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Germ cell ribonucleoprotein granules in different clades of life: From insects to mammals

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Abstract Ribonucleoprotein (RNP) granules are no newcomers in biology. Found in all life forms, ranging across taxa, these membrane‐less “organelles” have been classified into different categories based on their composition, structure, behavior, function, and localization. Broadly, they can be listed as stress granules (SGs), processing bodies (PBs), neuronal granules (NGs), and germ cell granules (GCGs). Keeping in line with the topic of this review, RNP granules present in the germ cells have been implicated in a wide range of cellular functions including cellular specification, differentiation, proliferation, and so forth. The mechanisms used by them can be diverse and many of them remain partly obscure and active areas of research. GCGs can be of different types in different organisms and at different stages of development, with multiple types coexisting in the same cell. In this review, the different known subcategories of GCGs have been studied with respect to five distinct model organisms, namely, Drosophila, Caenorhabditis elegans, Xenopus, Zebrafish, and mammals. Of them, the cytoplasmic polar granules in Drosophila, P granules in C. elegans, balbiani body in Xenopus and Zebrafish, and chromatoid bodies in mammals have been specifically emphasized upon. A descriptive account of the same has been provided along with insights into our current understanding of their functional significance with respect to cellular events relating to different developmental and reproductive processes. This article is categorized under: RNA Interactions with Proteins and Other Molecules > RNA‐Protein Complexes RNA Export and Localization > RNA Localization RNA in Disease and Development > RNA in Disease
Germ cell RNP granules in Drosophila egg chamber. Diagram of the Drosophila egg chamber showing the presence of nuage, sponge bodies, Oskar RNPs, and PB/UB (P body/U body complexes inside the nurse cell, and cytoplasmic polar granules inside the oocyte. Of them, sponge bodies and Oskar RNPs travel through the ring canals (dotted arrows) to the posterior pole of the oocyte. Localized translation of short Oskar protein from osk mRNA (concentration gradient indicated with an arrow at the top of the figure) in the posterior ooplasm nucleates the formation of cytoplasmic polar granules which are essential for germline specification. The oocyte Balbiani body has not been shown here for simplicity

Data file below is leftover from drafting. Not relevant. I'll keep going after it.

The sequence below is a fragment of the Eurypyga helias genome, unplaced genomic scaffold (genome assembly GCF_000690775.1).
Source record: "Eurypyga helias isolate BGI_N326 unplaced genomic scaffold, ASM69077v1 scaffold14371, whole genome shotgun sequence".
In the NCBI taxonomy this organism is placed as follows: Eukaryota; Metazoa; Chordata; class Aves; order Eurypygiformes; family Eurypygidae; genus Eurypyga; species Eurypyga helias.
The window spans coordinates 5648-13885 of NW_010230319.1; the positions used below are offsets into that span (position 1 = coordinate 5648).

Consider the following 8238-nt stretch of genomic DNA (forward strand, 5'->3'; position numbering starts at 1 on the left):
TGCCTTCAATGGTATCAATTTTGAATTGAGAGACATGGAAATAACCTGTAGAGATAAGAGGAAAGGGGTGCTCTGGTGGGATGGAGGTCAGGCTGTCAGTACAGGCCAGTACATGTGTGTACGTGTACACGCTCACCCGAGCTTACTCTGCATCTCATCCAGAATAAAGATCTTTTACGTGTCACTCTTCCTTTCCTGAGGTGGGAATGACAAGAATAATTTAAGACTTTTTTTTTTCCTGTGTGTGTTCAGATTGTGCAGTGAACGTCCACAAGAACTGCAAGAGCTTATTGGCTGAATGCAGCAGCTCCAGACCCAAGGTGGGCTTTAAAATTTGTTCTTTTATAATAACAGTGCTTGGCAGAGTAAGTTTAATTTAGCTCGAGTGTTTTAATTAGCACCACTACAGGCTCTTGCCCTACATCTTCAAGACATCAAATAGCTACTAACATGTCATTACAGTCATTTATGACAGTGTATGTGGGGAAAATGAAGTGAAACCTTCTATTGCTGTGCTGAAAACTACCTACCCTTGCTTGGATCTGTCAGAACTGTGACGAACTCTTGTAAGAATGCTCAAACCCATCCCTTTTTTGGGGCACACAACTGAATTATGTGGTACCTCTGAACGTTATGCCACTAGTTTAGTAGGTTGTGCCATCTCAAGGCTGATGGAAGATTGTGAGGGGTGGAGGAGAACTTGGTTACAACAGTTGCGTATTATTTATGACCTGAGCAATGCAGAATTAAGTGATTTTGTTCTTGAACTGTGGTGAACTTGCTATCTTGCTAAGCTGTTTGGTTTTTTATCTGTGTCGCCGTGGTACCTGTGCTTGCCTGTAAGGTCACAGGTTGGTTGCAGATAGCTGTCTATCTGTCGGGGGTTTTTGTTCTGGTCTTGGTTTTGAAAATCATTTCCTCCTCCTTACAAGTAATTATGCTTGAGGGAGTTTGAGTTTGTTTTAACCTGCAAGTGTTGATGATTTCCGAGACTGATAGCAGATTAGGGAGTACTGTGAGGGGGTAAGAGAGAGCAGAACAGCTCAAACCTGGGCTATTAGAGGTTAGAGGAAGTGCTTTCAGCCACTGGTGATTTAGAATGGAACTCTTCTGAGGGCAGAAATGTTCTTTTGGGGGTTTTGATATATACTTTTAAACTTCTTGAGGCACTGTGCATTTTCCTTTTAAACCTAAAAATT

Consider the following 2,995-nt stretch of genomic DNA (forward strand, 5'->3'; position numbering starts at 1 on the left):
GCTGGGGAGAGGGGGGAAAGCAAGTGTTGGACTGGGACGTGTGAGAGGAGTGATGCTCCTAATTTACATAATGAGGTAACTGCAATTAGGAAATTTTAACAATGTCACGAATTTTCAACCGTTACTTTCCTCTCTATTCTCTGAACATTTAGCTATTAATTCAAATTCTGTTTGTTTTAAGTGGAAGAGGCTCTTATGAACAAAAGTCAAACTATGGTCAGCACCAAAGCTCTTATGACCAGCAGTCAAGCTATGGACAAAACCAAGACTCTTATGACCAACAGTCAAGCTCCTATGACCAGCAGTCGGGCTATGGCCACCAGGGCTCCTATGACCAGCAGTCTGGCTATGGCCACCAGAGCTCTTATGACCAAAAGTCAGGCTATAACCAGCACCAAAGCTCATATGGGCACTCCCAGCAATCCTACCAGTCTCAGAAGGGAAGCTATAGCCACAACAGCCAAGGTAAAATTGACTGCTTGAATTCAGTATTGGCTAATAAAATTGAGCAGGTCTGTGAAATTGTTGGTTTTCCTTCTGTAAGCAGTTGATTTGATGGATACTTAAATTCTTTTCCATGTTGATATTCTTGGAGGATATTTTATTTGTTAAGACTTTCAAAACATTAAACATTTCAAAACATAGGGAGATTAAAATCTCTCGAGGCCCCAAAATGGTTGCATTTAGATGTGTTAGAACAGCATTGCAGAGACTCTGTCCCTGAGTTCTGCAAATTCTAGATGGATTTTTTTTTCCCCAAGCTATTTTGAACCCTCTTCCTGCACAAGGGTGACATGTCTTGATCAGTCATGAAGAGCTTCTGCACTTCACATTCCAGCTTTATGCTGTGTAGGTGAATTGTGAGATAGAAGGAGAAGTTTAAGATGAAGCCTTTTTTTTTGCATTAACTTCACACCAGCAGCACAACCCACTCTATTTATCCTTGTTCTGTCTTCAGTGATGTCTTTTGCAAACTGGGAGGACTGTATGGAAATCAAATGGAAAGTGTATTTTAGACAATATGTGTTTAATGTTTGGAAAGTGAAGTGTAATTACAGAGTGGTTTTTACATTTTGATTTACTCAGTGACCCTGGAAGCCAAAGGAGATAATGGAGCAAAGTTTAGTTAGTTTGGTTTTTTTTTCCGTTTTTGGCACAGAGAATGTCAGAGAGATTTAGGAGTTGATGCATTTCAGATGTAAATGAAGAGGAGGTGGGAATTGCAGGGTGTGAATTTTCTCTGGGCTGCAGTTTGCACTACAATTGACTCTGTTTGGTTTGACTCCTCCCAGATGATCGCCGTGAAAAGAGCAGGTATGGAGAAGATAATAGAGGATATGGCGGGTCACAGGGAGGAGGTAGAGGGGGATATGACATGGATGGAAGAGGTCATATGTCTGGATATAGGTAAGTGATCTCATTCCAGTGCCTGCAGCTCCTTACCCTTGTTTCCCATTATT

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Balbiani body (Bp), germinal granules, and germplasm islands in Xenopus oocyte and early embryo. The Bb incorporating mitochondria and GFM (granulofibrillar material) starts appearing near the nucleus in the early Xenopus oocyte (Nest stage). Mitochondria and germinal granules have been shown within the fully formed Bb of Stage 1 oocyte. The Bb moves toward the vegetal cortex of the embryo and gets fragmented as it reached the posterior pole between Stages 2 and 5 of oogenesis. The fragments continue to journey toward the vegetal pole and form islands of germplasm at the vegetal tips of vegetal blastomeres during the initial cleavage stages of the embryo (2 cell embryo shown). Within them, germinal granules coalesce to change ultrastructure in later stages (4–8 cell embryo). A and V denote animal pole and vegetal pole for all stages
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Perinuclear P granules in C. elegans. Perinuclear P granules overlay nuclear pore complexes in the germline cells of C. elegans and serve different functions such as restriction of mRNA passive diffusion with the help of its nucleoporin like FG‐repeat proteins, regulation and repression of mRNA translation through resident mRNP and piwi/piRNA complexes, facilitation of mRNA export, defense against the nuclear import of CER‐1 retrotransposons, and so forth
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P granules in different stages of development in C. elegans germline. Diagram showing the distribution of P granules in germline cells of hermaphroditic C. elegans at different stages of development and embryogenesis. (i) Nuclear associated P granules are present in the C. elegans germline syncytium; the presence of PBs has also been shown in the syncytium cytoplasm; (ii) P granules detach from the nucleus and distribute in the cytoplasm in cellularized oocytes; (iii) Asymmetric distribution of P granules in the zygote is essential for germline development and functioning; (iv) P granules are taken up by P lineage blastomeres where they reassociate with the nucleus between 2 and 8 cell stages during embryogenesis; v) Perinuclear P granules “wet” the nuclear membrane; (vi) Perinuclear P granules split during late embryogenesis to give rise to two more perinuclear structures showing similar “wetting” behaviors, namely, Z granules and Mutator Foci. This figure is reproduced from Marnik and Updike, Traffic, 2019 with permission
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RNA in Disease and Development > RNA in Disease
RNA Export and Localization > RNA Localization
RNA Interactions with Proteins and Other Molecules > RNA–Protein Complexes

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